Written by Chui Mui Tan
Directed by Chui Mui Tan
Starring Chui Mui Tan, Pete Teo, James Lee
“Life itself is a film.”
Somewhere between deeply personal drama and genre film lies “Barbarian Invasion”, a wonderful character piece from Malaysian filmmaker Chui Mui Tan.
Starring in one of her own films for the first time, Tan plays Moon Lee, a retired but once popular actress who has come to the end of a distressing divorce.
Moon is struggling to find herself again, seeking her purist identity and setting out to reclaim the soul she knew before becoming a wife and mother. She wants to be more than just a popular actress and a good mother to her son. It is the struggle to stay true to herself while dodging her public’s expectations of her that causes her to begin to search inward.
Reunited with her longtime collaborator, director, and close friend Roger Woo (a perfect Pete Teo), Moon is excited to star in his new film which he describes as a “Southeast Asian version of The Bourne Identity”. Woo loves his dear friend and hopes this will be the professional comeback she needs.
For the sake of authenticity, Woo wants his friend to do her own stunt work in the action scenes and has her train with Master Loh (James Lee, who also choreographed this film’s fight scenes), an old-school Martial Arts teacher who puts Moon through some serious and painful physical and mental training. He only has one month to make this actress look like a professional fighter. While he balks at first, Loh wastes no time and refuses to make it easy on her. Moon endures all of this while trying to balance the proper care for her young son, who is a handful himself.
It is beautiful how Tan infuses some of her own personal trials and feelings into her character. Her performance (and being allowed to cultivate it as the director) is one of appreciable inner reflection and growth.
As Moon searches for a gratifying place in her return to filmmaking, perhaps Tan is wanting to move beyond the arthouse sensibilities of her previous works (if only for the moment) and announce herself as a player in the world of female-led action cinema. Action films desperately need more female voices, especially on this side of the world.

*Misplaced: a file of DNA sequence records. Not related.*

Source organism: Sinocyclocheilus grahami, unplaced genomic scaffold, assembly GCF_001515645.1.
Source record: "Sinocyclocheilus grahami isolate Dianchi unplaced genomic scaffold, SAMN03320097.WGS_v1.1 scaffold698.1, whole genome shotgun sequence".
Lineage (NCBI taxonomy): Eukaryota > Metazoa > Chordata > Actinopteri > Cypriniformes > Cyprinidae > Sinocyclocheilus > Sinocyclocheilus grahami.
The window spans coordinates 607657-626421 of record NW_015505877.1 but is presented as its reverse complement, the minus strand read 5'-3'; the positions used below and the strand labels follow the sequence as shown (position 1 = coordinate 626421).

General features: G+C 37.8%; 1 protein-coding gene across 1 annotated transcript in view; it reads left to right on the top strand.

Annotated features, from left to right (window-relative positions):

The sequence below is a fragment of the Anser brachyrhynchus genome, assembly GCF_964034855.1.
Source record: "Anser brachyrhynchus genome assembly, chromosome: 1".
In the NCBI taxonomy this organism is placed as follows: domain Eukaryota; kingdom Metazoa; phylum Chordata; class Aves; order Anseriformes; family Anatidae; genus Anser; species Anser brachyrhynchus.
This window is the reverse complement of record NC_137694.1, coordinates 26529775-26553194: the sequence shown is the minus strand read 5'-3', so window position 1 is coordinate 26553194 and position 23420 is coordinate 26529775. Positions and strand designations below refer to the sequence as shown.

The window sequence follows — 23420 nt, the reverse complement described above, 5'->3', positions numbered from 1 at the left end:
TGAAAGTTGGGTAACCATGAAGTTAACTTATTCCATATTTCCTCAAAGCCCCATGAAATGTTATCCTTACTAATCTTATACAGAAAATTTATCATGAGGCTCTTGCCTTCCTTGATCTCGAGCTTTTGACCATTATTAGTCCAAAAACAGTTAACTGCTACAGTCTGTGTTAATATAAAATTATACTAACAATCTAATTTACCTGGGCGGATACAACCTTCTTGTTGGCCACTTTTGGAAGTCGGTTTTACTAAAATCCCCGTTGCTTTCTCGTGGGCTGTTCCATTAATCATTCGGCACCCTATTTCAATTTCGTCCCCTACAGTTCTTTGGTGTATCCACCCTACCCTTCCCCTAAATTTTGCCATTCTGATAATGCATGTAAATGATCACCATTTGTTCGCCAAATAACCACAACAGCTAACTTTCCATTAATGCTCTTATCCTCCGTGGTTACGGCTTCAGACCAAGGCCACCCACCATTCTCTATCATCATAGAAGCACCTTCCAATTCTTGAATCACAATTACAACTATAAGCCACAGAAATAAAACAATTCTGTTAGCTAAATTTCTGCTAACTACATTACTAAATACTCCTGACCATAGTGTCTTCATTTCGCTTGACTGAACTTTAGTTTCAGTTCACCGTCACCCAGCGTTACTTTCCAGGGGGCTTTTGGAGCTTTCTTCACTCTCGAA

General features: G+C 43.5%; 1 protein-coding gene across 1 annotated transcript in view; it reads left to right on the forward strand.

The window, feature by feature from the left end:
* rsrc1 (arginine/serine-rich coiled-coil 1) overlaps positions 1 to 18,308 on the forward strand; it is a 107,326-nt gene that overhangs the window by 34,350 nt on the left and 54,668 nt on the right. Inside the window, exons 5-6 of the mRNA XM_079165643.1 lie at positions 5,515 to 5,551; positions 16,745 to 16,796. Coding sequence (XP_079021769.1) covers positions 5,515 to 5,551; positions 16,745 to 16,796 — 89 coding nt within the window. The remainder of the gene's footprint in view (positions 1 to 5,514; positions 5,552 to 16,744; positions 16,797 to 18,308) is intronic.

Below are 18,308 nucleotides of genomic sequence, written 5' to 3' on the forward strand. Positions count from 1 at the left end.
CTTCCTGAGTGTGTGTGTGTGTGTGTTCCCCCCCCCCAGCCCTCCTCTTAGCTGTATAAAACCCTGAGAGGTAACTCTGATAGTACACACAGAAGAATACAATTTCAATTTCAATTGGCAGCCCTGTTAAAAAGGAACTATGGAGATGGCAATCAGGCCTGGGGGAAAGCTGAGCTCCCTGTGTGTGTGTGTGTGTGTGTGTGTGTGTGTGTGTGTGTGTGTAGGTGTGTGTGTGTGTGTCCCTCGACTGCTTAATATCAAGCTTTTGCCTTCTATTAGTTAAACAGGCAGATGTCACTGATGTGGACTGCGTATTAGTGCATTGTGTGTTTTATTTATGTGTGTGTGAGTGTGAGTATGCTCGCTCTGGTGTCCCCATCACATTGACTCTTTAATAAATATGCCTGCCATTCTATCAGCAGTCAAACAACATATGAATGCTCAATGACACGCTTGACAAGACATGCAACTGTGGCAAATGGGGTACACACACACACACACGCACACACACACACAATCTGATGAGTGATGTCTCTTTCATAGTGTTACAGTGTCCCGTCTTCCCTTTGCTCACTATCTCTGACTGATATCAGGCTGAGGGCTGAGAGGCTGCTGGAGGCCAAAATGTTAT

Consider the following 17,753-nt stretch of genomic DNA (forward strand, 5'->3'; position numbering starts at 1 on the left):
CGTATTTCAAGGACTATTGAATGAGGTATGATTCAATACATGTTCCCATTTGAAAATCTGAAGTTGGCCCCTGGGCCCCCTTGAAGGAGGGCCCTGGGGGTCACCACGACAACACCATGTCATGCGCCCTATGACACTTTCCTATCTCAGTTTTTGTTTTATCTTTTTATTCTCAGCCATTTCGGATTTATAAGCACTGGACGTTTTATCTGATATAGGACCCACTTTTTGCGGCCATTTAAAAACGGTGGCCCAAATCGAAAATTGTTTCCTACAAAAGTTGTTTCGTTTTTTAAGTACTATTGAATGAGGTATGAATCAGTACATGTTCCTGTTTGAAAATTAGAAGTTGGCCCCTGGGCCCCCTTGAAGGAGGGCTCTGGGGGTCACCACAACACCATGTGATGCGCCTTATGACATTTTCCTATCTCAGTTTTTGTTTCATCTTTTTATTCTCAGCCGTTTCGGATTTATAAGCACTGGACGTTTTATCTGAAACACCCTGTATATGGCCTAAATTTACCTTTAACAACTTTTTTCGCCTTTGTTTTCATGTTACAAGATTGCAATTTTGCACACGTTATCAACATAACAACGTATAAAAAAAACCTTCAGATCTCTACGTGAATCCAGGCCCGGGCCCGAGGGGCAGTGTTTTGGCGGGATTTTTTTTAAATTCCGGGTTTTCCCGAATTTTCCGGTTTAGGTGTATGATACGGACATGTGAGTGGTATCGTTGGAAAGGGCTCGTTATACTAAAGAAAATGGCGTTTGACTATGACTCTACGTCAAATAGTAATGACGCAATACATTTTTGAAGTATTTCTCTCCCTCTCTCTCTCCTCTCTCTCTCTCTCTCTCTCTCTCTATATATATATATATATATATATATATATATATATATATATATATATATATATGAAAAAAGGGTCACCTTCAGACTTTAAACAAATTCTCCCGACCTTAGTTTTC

When a complication arises that causes Moon to quit the film, it is a moment of soul-shaking personal drama that sends her on a driven path straight to a fate where the divide between actress and character becomes smaller.
Tan infuses the work with a certain playfulness regarding in how it is all presented, while expressing a deeply personal (and quite moving) journey of mind and spirit. The filmmaker also wrote the multifaceted screenplay and uses a mix of Chinese and Cantonese along with the regional Malay, creating something different from the norm pertaining to the usual use of only one dialect.
The equanimity of Gwai Lou’s beautiful camerawork finds a Zen-like fluidity with Kamal Sabran’s tranquil score, both completing the balanced tone of Tan’s film, which successfully finds that elusive connection of the physical and the spiritual. By film’s end, for the character of Moon and for director Tan, mind and body are one.
With its philosophical search for inner strength, peace, and balance, Chui Mui Tan’s “Barbarian Invasion” is a striking film from a unique cinematic voice.
NR, 106 minutes, Hong Kong International Film Festival Society Ltd./ Greenlight Pictures